(32.) Louis A. Pérez Jr., “Cubans in Tampa: From Exiles to Immigrants, 1892–1901,” Florida Historical Quarterly 57 (October 1978): 129–141; and Louis A. Pérez Jr., “Ybor City Remembered,” Tampa Bay History 7 (Fall–Winter 1985).

(33.) See Durwood Long, “The Making of Modern Tampa,” Florida Historical Quarterly 49 (April 1971): 333–345; Long, “Historical Beginnings”; José Rivero Muñiz, “Tampa at the Close of the Nineteenth Century,” Florida Historical Quarterly 41 (April 1963): 332–342; Joan M. Steffy, Cuban Immigrants of Tampa, Florida, 1886–1898 (master’s thesis, University of South Florida, 1975); Mormino and Pozzetta, Immigrant World; and Glenn L. Westfall, “Latin Entrepeneurs and the Birth of Ybor City,” Tampa Bay History 7 (Fall–Winter 1985): 5–21.

(34.) Robert Kerstein, Politics and Growth in Twentieth-Century Tampa (Gainesville: University Press of Florida, 2001); Patricia Ann Cooper, Once a Cigar Maker: Men, Women Work Culture in American Cigar Factories, 1900–1919 (Champaign: University of Illinois Press, 1992); Patricia Ann Cooper, “The Traveling Fraternity: Union Cigarmakers and Geographic Mobility 1900–19,” Journal of Social History 17 (Fall 1983): 127–138; Robert P. Ingalls, Urban Vigilantes in the New South: Tampa, 1882–1936 (Gainesville: University Press of Florida, 1988); Robert P. Ingalls, “Radicals and Vigilantes: The 1931 Strike of the Tampa Cigarworkers,” in Southern Workers and Their Unions, 1880–1975, ed. Merle E. Reed, Leslie S. Hough, and Gary M. Fink (Westport, CT: Greenwood, 1981), 44–57.

(35.) Durwood Long, “The Open-Closed Shop Battle in Tampa’s Cigar Industry, 1919–21,” Florida Historical Quarterly 47 (October 1968): 101–121; Durwood Long, “Labor Relations in the Tampa Cigar Industry, 1885–1911,” Labor History 8 (Fall 1971): 551–559; Gary F. Mormino, “Tampa and the New Urban South: The Weight Strike of 1899,” Florida Historical Quarterly 60 (January 1982): 337–356; and George E. Pozzetta, “Alerta Tabaqueros! Tampa’s Striking Cigarworkers,” Tampa Bay History 3.2 (Fall–Winter 1981); and George E. Pozzetta, “Immigrants and Radicals in Tampa, Florida,” Florida Historical Quarterly 57 (January 1979): 337–348.

(36.) Jean Stubbs, Tobacco on the Periphery: A Case Study in Cuban Labour History, 1860–1958 (New York: Cambridge University Press,1985).

(37.) José Yglesias, “The Radical Latino Island in the Deep South,” Tampa Bay History 7 (Fall–Winter 1985): 166–169; A. Stuart Campbell, The Cigar Industry of Tampa, Florida (Gainesville: n.p., 1939); and Wayne Flynt’s “Florida Labor and Political Radicalism, 1919–20,” Labor History 9 (Winter 1968)

(38.) Grillo, Black Cuban, Black American.

(39.) Susan Greenbaum, More Than Black: Afro-Cubans in Tampa (Gainesville: University of Florida Press, 2002); Susan Greenbaum, “Afro Cubans in Exile: Tampa, Florida, 1886–1984,” Cuban Studies 5 (Winter 1985): 59–73; Susan Greenbaum, “Afro-Cubans in Tampa,” Tampa Bay History (Winter 1985); and Susan Greenbaum, Afro Cubans in Ybor City: A Centennial History (Tampa: University of South Florida Press, 1986.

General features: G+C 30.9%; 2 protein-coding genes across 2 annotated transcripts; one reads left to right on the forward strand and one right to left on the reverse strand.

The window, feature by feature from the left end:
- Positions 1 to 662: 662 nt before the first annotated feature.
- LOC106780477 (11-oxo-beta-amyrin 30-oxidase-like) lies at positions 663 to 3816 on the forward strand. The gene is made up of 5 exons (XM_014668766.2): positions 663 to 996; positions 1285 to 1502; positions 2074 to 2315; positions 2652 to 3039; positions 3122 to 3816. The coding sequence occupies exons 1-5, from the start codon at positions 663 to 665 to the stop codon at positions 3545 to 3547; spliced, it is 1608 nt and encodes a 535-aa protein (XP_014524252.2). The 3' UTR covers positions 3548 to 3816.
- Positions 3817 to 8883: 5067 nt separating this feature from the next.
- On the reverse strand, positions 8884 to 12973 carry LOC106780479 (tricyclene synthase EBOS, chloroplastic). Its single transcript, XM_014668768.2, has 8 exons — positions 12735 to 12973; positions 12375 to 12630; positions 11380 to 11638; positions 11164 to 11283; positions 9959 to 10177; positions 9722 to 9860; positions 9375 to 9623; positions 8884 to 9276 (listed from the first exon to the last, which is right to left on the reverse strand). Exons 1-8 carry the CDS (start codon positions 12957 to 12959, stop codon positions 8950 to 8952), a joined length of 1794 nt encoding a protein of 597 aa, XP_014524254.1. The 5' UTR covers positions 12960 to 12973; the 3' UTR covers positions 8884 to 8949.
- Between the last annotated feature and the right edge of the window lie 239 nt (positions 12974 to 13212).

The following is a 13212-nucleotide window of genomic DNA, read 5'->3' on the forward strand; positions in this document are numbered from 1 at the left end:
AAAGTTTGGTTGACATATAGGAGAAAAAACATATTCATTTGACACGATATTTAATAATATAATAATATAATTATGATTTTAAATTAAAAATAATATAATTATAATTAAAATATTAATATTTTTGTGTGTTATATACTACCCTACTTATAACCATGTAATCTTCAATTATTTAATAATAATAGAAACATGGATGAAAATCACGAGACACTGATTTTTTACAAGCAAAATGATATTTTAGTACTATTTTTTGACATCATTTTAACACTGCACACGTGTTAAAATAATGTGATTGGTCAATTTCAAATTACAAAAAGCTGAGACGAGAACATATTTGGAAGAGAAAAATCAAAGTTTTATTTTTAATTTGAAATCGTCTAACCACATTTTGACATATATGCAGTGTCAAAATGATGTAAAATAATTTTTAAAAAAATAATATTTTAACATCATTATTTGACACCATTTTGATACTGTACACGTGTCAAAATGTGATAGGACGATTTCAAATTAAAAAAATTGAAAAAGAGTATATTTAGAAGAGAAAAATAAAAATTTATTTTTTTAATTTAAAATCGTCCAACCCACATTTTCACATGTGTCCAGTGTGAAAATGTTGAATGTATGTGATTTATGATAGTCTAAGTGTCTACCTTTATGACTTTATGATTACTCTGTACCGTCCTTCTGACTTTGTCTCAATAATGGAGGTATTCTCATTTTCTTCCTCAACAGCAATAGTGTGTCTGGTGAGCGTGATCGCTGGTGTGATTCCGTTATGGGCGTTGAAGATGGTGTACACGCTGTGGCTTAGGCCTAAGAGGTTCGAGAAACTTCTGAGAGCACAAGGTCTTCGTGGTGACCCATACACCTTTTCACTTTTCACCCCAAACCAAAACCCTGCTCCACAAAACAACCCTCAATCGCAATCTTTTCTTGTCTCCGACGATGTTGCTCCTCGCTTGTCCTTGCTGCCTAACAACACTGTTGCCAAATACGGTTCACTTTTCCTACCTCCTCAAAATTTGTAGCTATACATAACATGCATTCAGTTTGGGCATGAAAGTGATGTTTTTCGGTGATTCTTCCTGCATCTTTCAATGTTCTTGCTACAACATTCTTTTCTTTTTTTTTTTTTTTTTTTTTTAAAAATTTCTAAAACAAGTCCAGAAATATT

(40.) Winston James, “From a Class for Itself to a Race on Its Own: The Strange Case of Afro-Cuban Radicalism and Afro-Cubans in Florida, 1870–1949,” in Holding Aloft the Banner of Ethiopia: Caribbean Radicalism in Early Twentieth Century America, by William James (London: Verso, 1998); Nancy R. Mirabal, “Telling Silences and Making Community: Afro-Cubans and African Americans in Ybor City and Tampa, 1899–1915,” in Between Race and Empire: African Americans and Cubans before the Cuban Revolution, ed. Lisa Brock and Digna Castañeda Fuertes (Philadelphia: Temple University Press, 1998), 49–69.

(41.) Elizabeth Becker, “From Cuba to Ybor City: Race, Revolution, Nationalism and Afro-Cuban Identity” (master’s thesis, University of Toledo, 2013); and Enrique A. Cordero, “The Afro-Cuban Community in Tampa, Florida” (unpublished manuscript, University of South Florida, 1982).

(42.) Wenceslao Galvez, Impresiones de Emigrado (Havana: Establecimiento Tipográfico Cuba, 1897); Emilio del Rio and Antonio del Río, Yo fui uno de los Fundadores de Ybor City (Tampa: n.p., 1950).

(43.) Jose Rivero Muñiz, Los Cubanos en Tampa (Havana: Revista Bimestre Cubana LXXIV [primer semestre], 1958), 5–140; and Eustasio Fernández and Henry Beltran’s translation of the same, The Ybor City Story (Tampa: n.p., 1976).

(44.) Armando Méndez, Ciudad de Cigars (Cocoa: Florida Historical Society, 1994); Ramon Tapia, “Diary of a Tampa Man in a Cigar Factory” (unpublished manuscript, University of South Florida Special Collections, n.d.); and Angelo Massari, The Wonderful Life of Angelo Massari: An Autobiography (Hicksville, NY: Exposition Press, 1965)

(45.) Dr. Ferdie Pacheco, Ybor City Chronicles: A Memoir (Gainesville: University Press of Florida, 1994).

(46.) José Yglesias, The Truth about Them (New York: World Pub, 1998): José Yglesias, A Wake in Ybor City (New York: Holt, Rinehart, 1998); Jack Fernández, Café con Leche: A Novel (Bloomington, IN: AuthorHouse, 2005) and Viva Matilde! (Bloomington, IN: AuthorHouse, 2007); Jack Espinosa, Cuban Bread Crumbs (Bloomington, IN: Xlibris, 2008); Jack Espinosa, Sacafiesta! (Raleigh, NC: Lulu, 2015); and Frank Lastra, Ybor City: The Making of a Landmark Town (Tampa: University of Tampa Press, 2005).